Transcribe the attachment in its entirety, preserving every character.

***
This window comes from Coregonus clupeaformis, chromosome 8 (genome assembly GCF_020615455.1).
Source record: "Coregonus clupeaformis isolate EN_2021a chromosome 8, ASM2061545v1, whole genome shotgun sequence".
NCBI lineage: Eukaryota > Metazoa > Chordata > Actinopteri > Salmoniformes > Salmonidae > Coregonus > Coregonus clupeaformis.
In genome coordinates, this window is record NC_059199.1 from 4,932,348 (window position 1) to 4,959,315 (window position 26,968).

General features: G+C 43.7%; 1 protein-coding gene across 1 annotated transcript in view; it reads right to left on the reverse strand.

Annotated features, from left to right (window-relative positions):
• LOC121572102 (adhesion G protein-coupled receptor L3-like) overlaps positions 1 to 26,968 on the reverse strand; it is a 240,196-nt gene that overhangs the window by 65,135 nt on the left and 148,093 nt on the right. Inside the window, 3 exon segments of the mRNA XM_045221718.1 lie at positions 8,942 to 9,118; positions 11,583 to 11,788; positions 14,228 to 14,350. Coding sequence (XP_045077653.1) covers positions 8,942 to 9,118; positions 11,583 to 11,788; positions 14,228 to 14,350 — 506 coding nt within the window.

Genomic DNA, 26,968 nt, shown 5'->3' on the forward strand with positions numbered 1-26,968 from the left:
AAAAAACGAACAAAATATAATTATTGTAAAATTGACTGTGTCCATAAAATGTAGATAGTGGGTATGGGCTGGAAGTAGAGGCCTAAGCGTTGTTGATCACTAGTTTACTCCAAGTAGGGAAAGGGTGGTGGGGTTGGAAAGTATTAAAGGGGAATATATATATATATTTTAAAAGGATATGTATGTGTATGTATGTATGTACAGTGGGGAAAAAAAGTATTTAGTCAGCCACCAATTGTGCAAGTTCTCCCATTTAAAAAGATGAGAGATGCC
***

This window comes from Coregonus clupeaformis, chromosome 8 (genome assembly GCF_020615455.1).
Source record: "Coregonus clupeaformis isolate EN_2021a chromosome 8, ASM2061545v1, whole genome shotgun sequence".
NCBI lineage: Eukaryota > Metazoa > Chordata > Actinopteri > Salmoniformes > Salmonidae > Coregonus > Coregonus clupeaformis.
In genome coordinates, this window is record NC_059199.1 from 4,932,348 (window position 1) to 4,959,315 (window position 26,968).

General features: G+C 43.7%; 1 protein-coding gene across 1 annotated transcript in view; it reads right to left on the reverse strand.

Annotated features, from left to right (window-relative positions):
• LOC121572102 (adhesion G protein-coupled receptor L3-like) overlaps positions 1 to 26,968 on the reverse strand; it is a 240,196-nt gene that overhangs the window by 65,135 nt on the left and 148,093 nt on the right. Inside the window, 3 exon segments of the mRNA XM_045221718.1 lie at positions 8,942 to 9,118; positions 11,583 to 11,788; positions 14,228 to 14,350. Coding sequence (XP_045077653.1) covers positions 8,942 to 9,118; positions 11,583 to 11,788; positions 14,228 to 14,350 — 506 coding nt within the window.

Genomic DNA, 26,968 nt, shown 5'->3' on the forward strand with positions numbered 1-26,968 from the left:
AAAAAACGAACAAAATATAATTATTGTAAAATTGACTGTGTCCATAAAATGTAGATAGTGGGTATGGGCTGGAAGTAGAGGCCTAAGCGTTGTTGATCACTAGTTTACTCCAAGTAGGGAAAGGGTGGTGGGGTTGGAAAGTATTAAAGGGGAATATATATATATATTTTAAAAGGATATGTATGTGTATGTATGTATGTACAGTGGGGAAAAAAAGTATTTAGTCAGCCACCAATTGTGCAAGTTCTCCCATTTAAAAAGATGAGAGATGCC